I have not used this fabric before and as I am now very well-versed with the pattern of the Cross Body Bag decided that it would be an opportunity to test out sewing with Faux Leather.
I purchased just ½ metre of Brown colourway from Fabricland, Salisbury branch. I discussed with the assistant what needles and machine feet I should use and she recommended “leather” needles and a teflon(R)-coated or “smooth” foot, alternatively an even feed/walking foot. As I plan to sew some “oilcloth” later, I purchased a smooth foot through eBay which will come in handy for that sewing project.
I found the cutting of pieces from the faux leather very easy and as it is backed with a fine jersey fabric did not feel the need to use fusible interfacing. For the lining I purchased a metre of Brown/tan printed cotton “Tuilleries Classically Home Collection” by Marianne Elizabeth for Benartex from Franklins. I applied the fusible fleece to the lining pieces and having done a quick stitch test on the faux leather, I was away.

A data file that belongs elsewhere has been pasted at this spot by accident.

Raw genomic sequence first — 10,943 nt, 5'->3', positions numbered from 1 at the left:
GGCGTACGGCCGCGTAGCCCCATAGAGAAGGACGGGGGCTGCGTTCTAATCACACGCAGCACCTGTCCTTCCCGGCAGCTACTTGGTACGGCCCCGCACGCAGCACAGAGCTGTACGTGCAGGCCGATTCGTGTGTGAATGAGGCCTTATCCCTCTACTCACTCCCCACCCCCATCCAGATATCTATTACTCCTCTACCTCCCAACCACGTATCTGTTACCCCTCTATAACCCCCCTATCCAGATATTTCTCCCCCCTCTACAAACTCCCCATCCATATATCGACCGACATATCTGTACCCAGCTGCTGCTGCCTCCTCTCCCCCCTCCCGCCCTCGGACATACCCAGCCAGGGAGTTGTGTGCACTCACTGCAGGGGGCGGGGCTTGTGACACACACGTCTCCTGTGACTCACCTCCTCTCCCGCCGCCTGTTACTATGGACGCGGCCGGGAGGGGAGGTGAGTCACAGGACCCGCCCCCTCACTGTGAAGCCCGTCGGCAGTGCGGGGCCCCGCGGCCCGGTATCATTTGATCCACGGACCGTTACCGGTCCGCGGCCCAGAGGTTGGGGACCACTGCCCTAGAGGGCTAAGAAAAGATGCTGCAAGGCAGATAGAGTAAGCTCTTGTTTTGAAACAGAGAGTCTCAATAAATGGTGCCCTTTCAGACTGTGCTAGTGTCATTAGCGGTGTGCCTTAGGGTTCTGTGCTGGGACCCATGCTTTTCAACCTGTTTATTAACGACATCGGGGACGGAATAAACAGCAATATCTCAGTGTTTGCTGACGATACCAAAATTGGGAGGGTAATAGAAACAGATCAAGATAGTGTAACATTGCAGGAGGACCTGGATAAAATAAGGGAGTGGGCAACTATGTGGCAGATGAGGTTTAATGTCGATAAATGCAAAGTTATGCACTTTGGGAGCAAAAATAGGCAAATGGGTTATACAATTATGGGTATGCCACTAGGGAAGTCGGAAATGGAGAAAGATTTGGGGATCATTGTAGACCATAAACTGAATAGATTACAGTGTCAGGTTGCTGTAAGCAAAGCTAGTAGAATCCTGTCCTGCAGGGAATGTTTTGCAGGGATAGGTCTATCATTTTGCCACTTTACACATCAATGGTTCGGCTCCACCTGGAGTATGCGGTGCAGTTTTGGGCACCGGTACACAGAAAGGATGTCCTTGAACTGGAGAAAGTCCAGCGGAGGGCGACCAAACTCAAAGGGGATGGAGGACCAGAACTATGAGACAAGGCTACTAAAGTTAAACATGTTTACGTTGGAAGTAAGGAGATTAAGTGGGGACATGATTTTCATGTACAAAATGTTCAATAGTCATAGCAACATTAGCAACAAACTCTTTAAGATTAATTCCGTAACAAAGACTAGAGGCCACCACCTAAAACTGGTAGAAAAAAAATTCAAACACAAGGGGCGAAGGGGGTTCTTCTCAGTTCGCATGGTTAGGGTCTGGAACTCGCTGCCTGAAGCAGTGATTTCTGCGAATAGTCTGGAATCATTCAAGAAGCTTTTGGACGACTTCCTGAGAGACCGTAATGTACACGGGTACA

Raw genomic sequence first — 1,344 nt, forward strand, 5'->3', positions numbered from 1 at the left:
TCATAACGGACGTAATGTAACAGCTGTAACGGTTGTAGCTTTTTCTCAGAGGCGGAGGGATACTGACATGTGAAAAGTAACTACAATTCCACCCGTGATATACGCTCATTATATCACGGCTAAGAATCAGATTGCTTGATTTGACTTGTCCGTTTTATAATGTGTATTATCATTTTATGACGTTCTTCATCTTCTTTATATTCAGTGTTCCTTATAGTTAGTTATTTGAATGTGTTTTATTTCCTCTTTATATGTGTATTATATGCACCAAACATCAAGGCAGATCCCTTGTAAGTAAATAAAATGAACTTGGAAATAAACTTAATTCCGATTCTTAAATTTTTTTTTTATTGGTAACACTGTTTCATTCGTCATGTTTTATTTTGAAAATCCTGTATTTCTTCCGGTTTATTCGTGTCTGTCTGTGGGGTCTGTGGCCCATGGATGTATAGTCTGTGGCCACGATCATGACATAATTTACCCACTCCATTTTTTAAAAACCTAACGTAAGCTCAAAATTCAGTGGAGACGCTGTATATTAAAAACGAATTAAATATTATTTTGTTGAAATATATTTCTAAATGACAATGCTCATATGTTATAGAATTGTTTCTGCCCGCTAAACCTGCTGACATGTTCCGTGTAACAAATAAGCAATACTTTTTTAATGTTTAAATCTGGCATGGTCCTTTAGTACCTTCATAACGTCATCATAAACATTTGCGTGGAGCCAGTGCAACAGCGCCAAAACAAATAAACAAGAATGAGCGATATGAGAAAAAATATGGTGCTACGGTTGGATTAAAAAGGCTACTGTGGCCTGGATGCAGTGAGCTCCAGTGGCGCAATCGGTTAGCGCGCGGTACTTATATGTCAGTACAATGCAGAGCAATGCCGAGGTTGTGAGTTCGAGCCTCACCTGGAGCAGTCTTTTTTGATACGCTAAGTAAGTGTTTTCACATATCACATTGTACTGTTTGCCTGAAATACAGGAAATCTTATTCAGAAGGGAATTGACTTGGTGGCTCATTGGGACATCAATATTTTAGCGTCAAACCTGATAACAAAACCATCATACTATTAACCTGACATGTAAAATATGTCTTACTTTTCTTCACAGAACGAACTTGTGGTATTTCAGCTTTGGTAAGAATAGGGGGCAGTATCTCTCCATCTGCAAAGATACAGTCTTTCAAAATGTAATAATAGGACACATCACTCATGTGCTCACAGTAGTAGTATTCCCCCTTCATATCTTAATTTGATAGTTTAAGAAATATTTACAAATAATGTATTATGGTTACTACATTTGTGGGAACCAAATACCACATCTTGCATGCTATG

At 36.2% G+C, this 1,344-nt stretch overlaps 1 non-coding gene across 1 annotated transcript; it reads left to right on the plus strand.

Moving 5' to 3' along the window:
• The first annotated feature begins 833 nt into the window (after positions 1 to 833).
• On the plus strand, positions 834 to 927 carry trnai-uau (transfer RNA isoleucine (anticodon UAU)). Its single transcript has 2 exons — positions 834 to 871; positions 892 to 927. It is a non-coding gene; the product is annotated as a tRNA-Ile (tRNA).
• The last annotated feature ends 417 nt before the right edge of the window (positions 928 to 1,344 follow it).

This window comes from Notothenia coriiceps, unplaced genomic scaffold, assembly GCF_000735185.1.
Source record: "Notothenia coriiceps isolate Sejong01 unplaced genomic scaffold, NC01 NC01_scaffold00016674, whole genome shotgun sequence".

I used a Brass twist lock fastener and all the other hardware was also in Brass. I finger- pressed the seams and top-stitched ¼ inch as directed in the pattern instructions with a slightly longer stitch length of 3.00.
For the strap I cut a piece 4 inches wide and once folded and top-stitched, due to the thickness, decided against the use of a strap adjuster. The only problem I had was when stitching the lining to the outer bag and trying to stitch over the strap tabs. At this point there were 10 layers of fabric! By going very slowly and hand-turning the flywheel I just about managed to stitch across at those points. However, once the bag was turned right side out when it came to top-stitching, I missed out the area where the tabs were set as that would have been just too much for the leather needle to cope with.
I have approximately half of the faux leather fabric remaining and plan to make a tote bag based on the same principles as the CBB (I.e. 3 panels per side) but with different dimensions, fastening and pockets – so not really similar at all!